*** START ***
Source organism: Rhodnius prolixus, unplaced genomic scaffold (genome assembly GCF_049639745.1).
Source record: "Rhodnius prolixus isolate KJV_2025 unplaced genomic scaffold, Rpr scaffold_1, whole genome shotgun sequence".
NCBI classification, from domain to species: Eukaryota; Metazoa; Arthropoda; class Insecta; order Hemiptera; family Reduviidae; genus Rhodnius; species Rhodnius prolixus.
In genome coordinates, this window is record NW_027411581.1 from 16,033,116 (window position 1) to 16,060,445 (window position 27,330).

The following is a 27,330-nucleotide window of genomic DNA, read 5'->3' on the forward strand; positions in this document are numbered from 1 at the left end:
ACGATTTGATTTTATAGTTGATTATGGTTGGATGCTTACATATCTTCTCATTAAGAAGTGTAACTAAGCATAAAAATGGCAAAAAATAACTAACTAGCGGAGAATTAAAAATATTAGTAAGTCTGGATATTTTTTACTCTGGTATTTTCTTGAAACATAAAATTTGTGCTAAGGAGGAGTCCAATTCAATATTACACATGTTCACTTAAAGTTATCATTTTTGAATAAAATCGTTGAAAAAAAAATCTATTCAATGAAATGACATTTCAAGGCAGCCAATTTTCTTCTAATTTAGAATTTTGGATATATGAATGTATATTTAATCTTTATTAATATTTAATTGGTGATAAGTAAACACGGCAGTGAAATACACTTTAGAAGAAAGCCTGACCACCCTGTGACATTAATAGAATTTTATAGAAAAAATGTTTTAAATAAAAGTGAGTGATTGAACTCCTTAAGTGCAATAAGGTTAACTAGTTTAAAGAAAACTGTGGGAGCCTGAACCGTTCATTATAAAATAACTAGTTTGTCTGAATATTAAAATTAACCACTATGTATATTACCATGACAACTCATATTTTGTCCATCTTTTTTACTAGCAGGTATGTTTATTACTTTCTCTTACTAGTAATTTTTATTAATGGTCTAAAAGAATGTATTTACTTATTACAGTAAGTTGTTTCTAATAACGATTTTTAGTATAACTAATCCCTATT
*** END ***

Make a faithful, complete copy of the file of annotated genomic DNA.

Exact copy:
Source organism: Rhodnius prolixus, unplaced genomic scaffold (genome assembly GCF_049639745.1).
Source record: "Rhodnius prolixus isolate KJV_2025 unplaced genomic scaffold, Rpr scaffold_1, whole genome shotgun sequence".
NCBI classification, from domain to species: Eukaryota; Metazoa; Arthropoda; class Insecta; order Hemiptera; family Reduviidae; genus Rhodnius; species Rhodnius prolixus.
In genome coordinates, this window is record NW_027411581.1 from 16,033,116 (window position 1) to 16,060,445 (window position 27,330).

The following is a 27,330-nucleotide window of genomic DNA, read 5'->3' on the forward strand; positions in this document are numbered from 1 at the left end:
ACGATTTGATTTTATAGTTGATTATGGTTGGATGCTTACATATCTTCTCATTAAGAAGTGTAACTAAGCATAAAAATGGCAAAAAATAACTAACTAGCGGAGAATTAAAAATATTAGTAAGTCTGGATATTTTTTACTCTGGTATTTTCTTGAAACATAAAATTTGTGCTAAGGAGGAGTCCAATTCAATATTACACATGTTCACTTAAAGTTATCATTTTTGAATAAAATCGTTGAAAAAAAAATCTATTCAATGAAATGACATTTCAAGGCAGCCAATTTTCTTCTAATTTAGAATTTTGGATATATGAATGTATATTTAATCTTTATTAATATTTAATTGGTGATAAGTAAACACGGCAGTGAAATACACTTTAGAAGAAAGCCTGACCACCCTGTGACATTAATAGAATTTTATAGAAAAAATGTTTTAAATAAAAGTGAGTGATTGAACTCCTTAAGTGCAATAAGGTTAACTAGTTTAAAGAAAACTGTGGGAGCCTGAACCGTTCATTATAAAATAACTAGTTTGTCTGAATATTAAAATTAACCACTATGTATATTACCATGACAACTCATATTTTGTCCATCTTTTTTACTAGCAGGTATGTTTATTACTTTCTCTTACTAGTAATTTTTATTAATGGTCTAAAAGAATGTATTTACTTATTACAGTAAGTTGTTTCTAATAACGATTTTTAGTATAACTAATCCCTATT